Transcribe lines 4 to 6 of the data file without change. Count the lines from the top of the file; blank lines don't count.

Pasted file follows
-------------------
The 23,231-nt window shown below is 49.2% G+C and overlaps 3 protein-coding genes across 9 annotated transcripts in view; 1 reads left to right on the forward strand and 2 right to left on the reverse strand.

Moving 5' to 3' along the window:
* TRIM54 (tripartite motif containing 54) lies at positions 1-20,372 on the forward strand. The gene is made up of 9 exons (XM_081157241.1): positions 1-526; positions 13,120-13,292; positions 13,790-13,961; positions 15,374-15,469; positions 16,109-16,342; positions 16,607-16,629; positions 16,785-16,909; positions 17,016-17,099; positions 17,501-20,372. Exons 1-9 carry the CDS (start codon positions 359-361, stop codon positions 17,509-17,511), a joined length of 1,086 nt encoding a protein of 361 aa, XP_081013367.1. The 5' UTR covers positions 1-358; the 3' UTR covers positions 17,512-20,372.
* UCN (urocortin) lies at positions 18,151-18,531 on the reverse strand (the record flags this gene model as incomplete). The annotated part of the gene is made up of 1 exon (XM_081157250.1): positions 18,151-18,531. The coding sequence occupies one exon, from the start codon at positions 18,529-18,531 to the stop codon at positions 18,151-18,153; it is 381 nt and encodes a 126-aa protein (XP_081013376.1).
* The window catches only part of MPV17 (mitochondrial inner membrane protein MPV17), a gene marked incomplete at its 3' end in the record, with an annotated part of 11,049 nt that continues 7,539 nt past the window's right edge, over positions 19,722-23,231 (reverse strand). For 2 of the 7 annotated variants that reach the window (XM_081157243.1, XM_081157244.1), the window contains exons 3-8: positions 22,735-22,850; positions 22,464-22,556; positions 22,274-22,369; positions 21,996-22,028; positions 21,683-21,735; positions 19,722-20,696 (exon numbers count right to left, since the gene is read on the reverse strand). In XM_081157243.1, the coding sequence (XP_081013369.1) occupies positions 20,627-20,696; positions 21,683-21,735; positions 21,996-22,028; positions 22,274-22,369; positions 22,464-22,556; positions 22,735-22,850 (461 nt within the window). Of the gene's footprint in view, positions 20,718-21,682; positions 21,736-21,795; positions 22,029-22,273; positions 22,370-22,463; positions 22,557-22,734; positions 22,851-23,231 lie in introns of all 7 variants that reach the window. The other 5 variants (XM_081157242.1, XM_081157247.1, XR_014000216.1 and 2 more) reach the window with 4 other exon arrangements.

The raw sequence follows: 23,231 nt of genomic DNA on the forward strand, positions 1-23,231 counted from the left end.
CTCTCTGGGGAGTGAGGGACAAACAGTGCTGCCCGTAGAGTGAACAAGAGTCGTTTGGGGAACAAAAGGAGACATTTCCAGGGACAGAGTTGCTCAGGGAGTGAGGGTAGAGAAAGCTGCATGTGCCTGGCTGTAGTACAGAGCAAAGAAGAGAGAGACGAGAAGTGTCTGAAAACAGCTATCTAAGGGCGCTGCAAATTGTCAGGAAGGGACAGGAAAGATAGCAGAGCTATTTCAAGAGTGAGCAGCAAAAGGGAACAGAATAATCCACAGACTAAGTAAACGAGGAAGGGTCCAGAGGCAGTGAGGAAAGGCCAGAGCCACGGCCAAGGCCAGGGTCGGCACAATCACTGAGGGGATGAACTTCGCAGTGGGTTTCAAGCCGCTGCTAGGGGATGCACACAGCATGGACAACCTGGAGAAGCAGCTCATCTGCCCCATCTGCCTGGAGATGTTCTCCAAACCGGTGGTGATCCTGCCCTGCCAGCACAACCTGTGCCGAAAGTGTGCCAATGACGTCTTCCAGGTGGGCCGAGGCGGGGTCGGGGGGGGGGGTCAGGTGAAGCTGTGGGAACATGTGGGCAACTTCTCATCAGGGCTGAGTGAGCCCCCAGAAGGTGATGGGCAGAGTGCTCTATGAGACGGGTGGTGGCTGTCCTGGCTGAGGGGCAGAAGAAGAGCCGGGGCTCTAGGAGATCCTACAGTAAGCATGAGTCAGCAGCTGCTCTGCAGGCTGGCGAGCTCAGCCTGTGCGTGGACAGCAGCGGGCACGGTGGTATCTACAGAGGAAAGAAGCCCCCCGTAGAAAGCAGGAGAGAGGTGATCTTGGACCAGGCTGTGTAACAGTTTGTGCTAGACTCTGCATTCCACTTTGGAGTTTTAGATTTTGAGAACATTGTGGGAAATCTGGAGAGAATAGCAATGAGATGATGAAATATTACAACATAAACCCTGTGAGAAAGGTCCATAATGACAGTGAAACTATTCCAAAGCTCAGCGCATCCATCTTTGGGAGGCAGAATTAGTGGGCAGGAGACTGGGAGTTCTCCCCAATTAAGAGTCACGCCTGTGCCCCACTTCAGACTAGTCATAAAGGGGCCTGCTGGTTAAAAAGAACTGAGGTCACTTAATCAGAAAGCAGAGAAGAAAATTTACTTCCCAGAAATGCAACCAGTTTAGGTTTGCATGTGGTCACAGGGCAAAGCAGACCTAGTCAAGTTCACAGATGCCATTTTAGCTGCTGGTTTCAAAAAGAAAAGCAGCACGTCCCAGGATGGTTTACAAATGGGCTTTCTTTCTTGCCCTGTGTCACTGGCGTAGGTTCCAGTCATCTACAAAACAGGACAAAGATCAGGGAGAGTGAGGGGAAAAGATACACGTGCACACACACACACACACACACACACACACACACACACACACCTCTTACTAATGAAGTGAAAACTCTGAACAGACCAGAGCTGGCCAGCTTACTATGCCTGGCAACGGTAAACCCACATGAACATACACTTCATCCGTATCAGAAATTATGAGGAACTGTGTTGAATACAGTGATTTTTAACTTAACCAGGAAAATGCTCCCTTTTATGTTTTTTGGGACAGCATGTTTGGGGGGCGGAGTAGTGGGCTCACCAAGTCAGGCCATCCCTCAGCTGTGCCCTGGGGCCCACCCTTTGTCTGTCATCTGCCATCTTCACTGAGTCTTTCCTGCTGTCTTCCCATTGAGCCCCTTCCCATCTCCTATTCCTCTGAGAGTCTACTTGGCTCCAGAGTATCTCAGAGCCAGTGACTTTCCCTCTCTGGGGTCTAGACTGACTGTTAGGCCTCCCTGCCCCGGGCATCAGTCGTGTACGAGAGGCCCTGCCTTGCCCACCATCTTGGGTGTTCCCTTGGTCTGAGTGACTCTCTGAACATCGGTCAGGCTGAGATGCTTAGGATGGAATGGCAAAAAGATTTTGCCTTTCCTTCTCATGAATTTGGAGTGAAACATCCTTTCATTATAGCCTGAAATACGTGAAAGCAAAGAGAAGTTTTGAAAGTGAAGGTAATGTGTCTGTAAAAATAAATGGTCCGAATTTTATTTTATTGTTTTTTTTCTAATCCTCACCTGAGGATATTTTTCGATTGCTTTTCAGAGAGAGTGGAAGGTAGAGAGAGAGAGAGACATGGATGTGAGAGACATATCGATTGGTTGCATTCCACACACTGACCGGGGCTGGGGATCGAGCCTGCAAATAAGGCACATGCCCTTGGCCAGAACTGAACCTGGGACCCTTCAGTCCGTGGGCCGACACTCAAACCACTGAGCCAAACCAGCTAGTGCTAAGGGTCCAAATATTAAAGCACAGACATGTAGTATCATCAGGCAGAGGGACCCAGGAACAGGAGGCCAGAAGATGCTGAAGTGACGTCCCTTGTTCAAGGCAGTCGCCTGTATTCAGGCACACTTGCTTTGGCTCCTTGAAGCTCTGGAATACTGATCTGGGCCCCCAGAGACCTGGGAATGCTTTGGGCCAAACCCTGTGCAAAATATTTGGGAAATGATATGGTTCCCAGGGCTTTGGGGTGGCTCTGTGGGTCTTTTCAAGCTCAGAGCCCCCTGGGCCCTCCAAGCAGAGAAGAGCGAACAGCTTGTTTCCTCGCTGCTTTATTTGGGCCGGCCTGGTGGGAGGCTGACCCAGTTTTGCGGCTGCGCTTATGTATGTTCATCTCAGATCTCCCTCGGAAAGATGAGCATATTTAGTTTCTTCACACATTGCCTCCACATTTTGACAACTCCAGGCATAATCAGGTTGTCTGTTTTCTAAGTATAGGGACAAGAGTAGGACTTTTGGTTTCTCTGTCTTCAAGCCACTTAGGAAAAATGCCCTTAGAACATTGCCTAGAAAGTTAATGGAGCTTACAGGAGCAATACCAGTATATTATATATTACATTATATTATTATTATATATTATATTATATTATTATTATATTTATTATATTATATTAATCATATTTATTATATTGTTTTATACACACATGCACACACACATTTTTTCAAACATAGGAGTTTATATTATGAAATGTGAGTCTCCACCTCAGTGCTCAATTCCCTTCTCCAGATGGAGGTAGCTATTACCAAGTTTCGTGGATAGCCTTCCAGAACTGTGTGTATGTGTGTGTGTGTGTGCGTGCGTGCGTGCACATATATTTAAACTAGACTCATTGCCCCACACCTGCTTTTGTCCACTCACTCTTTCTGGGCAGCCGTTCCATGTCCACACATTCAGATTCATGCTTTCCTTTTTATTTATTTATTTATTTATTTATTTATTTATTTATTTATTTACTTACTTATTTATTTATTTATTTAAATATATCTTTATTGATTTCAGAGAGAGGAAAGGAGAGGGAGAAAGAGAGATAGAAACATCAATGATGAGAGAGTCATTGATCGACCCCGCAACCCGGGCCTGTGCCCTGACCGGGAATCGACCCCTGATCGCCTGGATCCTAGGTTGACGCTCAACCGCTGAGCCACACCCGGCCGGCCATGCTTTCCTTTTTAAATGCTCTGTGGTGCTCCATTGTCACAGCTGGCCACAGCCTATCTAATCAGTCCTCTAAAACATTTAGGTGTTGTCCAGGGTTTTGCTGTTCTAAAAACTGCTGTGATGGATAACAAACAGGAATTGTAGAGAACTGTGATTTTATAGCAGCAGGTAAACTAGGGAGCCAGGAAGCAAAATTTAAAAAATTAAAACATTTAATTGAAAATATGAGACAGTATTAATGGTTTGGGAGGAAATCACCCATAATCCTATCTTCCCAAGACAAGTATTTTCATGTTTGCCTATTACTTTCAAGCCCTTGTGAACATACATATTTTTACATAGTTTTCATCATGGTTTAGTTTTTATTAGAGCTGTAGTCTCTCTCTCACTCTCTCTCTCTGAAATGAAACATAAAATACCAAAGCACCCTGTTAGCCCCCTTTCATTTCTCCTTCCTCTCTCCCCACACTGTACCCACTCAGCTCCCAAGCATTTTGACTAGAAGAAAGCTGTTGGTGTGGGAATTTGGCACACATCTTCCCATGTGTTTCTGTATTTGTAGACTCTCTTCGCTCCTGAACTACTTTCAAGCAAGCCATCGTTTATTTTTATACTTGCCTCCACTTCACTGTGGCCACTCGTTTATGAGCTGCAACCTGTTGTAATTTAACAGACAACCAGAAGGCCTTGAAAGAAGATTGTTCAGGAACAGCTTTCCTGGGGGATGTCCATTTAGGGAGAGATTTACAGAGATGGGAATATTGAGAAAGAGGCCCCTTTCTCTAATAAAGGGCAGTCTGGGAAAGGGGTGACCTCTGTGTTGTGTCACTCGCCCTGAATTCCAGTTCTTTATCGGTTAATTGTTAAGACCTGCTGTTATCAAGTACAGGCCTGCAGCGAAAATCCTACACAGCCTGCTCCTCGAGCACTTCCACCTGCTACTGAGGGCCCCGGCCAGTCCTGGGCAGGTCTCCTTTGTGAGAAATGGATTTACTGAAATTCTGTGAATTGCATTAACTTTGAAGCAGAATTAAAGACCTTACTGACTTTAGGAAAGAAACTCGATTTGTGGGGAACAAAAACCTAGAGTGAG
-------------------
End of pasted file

* UCN (urocortin) lies at positions 18,151-18,531 on the reverse strand (the record flags this gene model as incomplete). The annotated part of the gene is made up of 1 exon (XM_081157250.1): positions 18,151-18,531. The coding sequence occupies one exon, from the start codon at positions 18,529-18,531 to the stop codon at positions 18,151-18,153; it is 381 nt and encodes a 126-aa protein (XP_081013376.1).
* The window catches only part of MPV17 (mitochondrial inner membrane protein MPV17), a gene marked incomplete at its 3' end in the record, with an annotated part of 11,049 nt that continues 7,539 nt past the window's right edge, over positions 19,722-23,231 (reverse strand). For 2 of the 7 annotated variants that reach the window (XM_081157243.1, XM_081157244.1), the window contains exons 3-8: positions 22,735-22,850; positions 22,464-22,556; positions 22,274-22,369; positions 21,996-22,028; positions 21,683-21,735; positions 19,722-20,696 (exon numbers count right to left, since the gene is read on the reverse strand). In XM_081157243.1, the coding sequence (XP_081013369.1) occupies positions 20,627-20,696; positions 21,683-21,735; positions 21,996-22,028; positions 22,274-22,369; positions 22,464-22,556; positions 22,735-22,850 (461 nt within the window). Of the gene's footprint in view, positions 20,718-21,682; positions 21,736-21,795; positions 22,029-22,273; positions 22,370-22,463; positions 22,557-22,734; positions 22,851-23,231 lie in introns of all 7 variants that reach the window. The other 5 variants (XM_081157242.1, XM_081157247.1, XR_014000216.1 and 2 more) reach the window with 4 other exon arrangements.

The raw sequence follows: 23,231 nt of genomic DNA on the forward strand, positions 1-23,231 counted from the left end.